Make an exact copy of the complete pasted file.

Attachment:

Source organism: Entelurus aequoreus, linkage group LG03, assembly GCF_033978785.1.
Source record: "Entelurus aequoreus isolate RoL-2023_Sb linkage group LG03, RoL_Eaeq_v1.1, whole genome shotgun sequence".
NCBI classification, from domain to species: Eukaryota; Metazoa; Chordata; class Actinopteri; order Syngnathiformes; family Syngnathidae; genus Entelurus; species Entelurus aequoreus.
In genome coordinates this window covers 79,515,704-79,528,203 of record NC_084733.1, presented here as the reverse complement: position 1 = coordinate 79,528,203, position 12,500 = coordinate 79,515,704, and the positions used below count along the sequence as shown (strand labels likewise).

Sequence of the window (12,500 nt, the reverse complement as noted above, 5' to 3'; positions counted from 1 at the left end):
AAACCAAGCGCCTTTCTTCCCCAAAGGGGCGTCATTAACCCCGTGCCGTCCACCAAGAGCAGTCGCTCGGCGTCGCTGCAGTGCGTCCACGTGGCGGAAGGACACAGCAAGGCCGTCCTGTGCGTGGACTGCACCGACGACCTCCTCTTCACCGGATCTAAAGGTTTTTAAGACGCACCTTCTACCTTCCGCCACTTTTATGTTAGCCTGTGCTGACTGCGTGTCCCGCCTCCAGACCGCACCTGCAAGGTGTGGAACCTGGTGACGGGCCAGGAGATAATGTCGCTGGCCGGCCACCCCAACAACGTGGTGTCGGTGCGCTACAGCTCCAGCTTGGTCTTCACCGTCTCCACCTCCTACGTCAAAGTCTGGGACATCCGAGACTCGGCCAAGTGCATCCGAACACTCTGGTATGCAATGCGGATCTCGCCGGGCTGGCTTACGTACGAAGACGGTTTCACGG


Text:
Source organism: Entelurus aequoreus, linkage group LG03, assembly GCF_033978785.1.
Source record: "Entelurus aequoreus isolate RoL-2023_Sb linkage group LG03, RoL_Eaeq_v1.1, whole genome shotgun sequence".
NCBI classification, from domain to species: Eukaryota; Metazoa; Chordata; class Actinopteri; order Syngnathiformes; family Syngnathidae; genus Entelurus; species Entelurus aequoreus.
In genome coordinates this window covers 79,515,704-79,528,203 of record NC_084733.1, presented here as the reverse complement: position 1 = coordinate 79,528,203, position 12,500 = coordinate 79,515,704, and the positions used below count along the sequence as shown (strand labels likewise).

Sequence of the window (12,500 nt, the reverse complement as noted above, 5' to 3'; positions counted from 1 at the left end):
AAACCAAGCGCCTTTCTTCCCCAAAGGGGCGTCATTAACCCCGTGCCGTCCACCAAGAGCAGTCGCTCGGCGTCGCTGCAGTGCGTCCACGTGGCGGAAGGACACAGCAAGGCCGTCCTGTGCGTGGACTGCACCGACGACCTCCTCTTCACCGGATCTAAAGGTTTTTAAGACGCACCTTCTACCTTCCGCCACTTTTATGTTAGCCTGTGCTGACTGCGTGTCCCGCCTCCAGACCGCACCTGCAAGGTGTGGAACCTGGTGACGGGCCAGGAGATAATGTCGCTGGCCGGCCACCCCAACAACGTGGTGTCGGTGCGCTACAGCTCCAGCTTGGTCTTCACCGTCTCCACCTCCTACGTCAAAGTCTGGGACATCCGAGACTCGGCCAAGTGCATCCGAACACTCTGGTATGCAATGCGGATCTCGCCGGGCTGGCTTACGTACGAAGACGGTTTCACGG